VVVVVV doesn’t look particularly inspiring, does it? For those who grew up during the home computer era of the Spectrum and Commodore 64, it’s the kind of look that can be forgiven more easily than for the younger gamer, but it’s still hardly a looker. Get past that shallow thinking though, and one will find that VVVVVV is exceptionally good – albeit ridiculously frustrating in equal measures. Previously a PC release, some players including myself will have enjoyed the suffering that VVVVVV has provided in the past. It’s tough and sometimes deeply infuriating, but thanks to some clever placement of checkpoints it’s also the kind of game that will keep players coming back until they’ve beaten it. --Jennifer Allen
Despite the name, Soccer Stars owes a lot more to Billiards than it does to Soccer. Rather than conventional ball-kicking skills, the key to Soccer Stars is to be able to bounce the solid orbs that represent the players around the arena and hopefully towards the goal. It’s a different mechanic than most but it mostly works. Soccer Stars focuses very much on online competitive play, although an offline mode does exist. A mixture of one on one sessions and tournaments, the point of the game remains the same – score 2 goals before the other player. Each team is made up of five orbs that can be bounced around in numerous ways. One drags a finger behind the orb in order to push it towards the objective. They’re pretty sensitive so they can bounce off of other orbs, as well as the walls surrounding each pitch. Given the drag mechanics, when near the edge of the screen an extra finger is needed to cover for the missing space. That can make things awkward, but it mostly just about works. --Jennifer Allen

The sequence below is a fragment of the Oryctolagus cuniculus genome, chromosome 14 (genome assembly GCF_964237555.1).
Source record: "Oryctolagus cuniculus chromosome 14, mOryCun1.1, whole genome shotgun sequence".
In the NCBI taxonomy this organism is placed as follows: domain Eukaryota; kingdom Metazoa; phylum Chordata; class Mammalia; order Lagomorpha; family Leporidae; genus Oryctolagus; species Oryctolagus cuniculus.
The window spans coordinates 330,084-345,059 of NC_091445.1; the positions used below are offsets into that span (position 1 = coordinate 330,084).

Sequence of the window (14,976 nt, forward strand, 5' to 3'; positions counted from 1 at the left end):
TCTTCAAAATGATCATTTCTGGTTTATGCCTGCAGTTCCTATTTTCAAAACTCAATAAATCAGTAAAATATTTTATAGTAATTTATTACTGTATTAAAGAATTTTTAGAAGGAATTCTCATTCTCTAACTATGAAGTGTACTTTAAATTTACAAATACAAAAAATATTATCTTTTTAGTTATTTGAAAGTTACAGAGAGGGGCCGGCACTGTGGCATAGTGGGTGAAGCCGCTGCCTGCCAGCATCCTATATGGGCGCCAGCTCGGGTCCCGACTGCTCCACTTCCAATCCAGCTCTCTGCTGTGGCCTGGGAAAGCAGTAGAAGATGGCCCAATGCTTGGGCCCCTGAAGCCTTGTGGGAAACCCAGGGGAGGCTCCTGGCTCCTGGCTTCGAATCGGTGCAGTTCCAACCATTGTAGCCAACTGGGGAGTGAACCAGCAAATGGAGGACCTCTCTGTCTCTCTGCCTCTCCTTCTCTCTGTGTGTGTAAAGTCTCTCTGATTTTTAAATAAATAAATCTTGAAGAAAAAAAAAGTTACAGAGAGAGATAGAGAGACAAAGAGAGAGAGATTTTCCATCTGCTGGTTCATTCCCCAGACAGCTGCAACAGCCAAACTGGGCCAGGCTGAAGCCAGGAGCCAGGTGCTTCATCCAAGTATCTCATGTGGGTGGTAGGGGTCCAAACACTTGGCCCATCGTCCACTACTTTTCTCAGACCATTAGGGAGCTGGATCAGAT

In this new age of game design, projects have found countless ways in which to spring to life. In the case of Broken Age, Double Fine’s first uber-successful Kickstarter venture, the masses spoke with their wallets loud and clear, showing an undying support for the long-languishing adventure game genre. So, does the first half of this quest live up to the title’s impressive budget and hype, or will the unfinished storyline leave players craving more? One fantastic aspect of adventure titles are their emphasis on building a cohesive and compelling narrative. Broken Age tells the seemingly disparate story lines of Shay and Vella. In a neat move, typical of Double Fine’s outside the box thinking, the plot can be consumed any number of ways, allowing the player to switch back and forth between characters at will. Though both Shay and Vella exist in two seemingly different worlds, as one might expect, their stories eventually converge. Ultimately this ends up fleshing out a much larger universe than would be achievable through a single through line. --Blake Grundman
Toca Town is Toca Boca’s new highly open-ended digital toy, bringing dollhouse play to iOS devices. Toca Town allows children of all ages to manipulate a very nice selection of Toca characters around six locations that include a park, restaurant, family home, apartment, grocery store, and police station. Characters can be moved around within each landscape as well as transported to new areas of this app easily, including any object they may be holding at the time, making transitions between areas simple and intuitive. Objects like foods, books, or other more specific items such as keys found at the police station can also be held as children drag figures around the screen while acting out their own stories, much like one would with a classic dollhouse in real life but without the little pieces that parents need to keep track of. --Amy Solomon
Other 148Apps Network Sites
If you are looking for the best reviews of Android apps, just head right over to AndroidRundown. Here are just some of the reviews served up this week:
Cow Dash is a charming entry from Retroid Interactive that is able to swaddle retro-looking graphics in the familiar, tried-and-true frame of an arcade adventure. The controls are deceptively simple, and almost conceal the challenge of the game. Almost. The travel-happy cow starts off in a outdoor naturescape environment set in deliberate platforms of differing heights. The cow moves on its own when a tap is administered to start the level; it continues moving in a set direction until it is impeded by an object, at which point it turns on its heel and goes in the opposite direction. --Tre Lawrence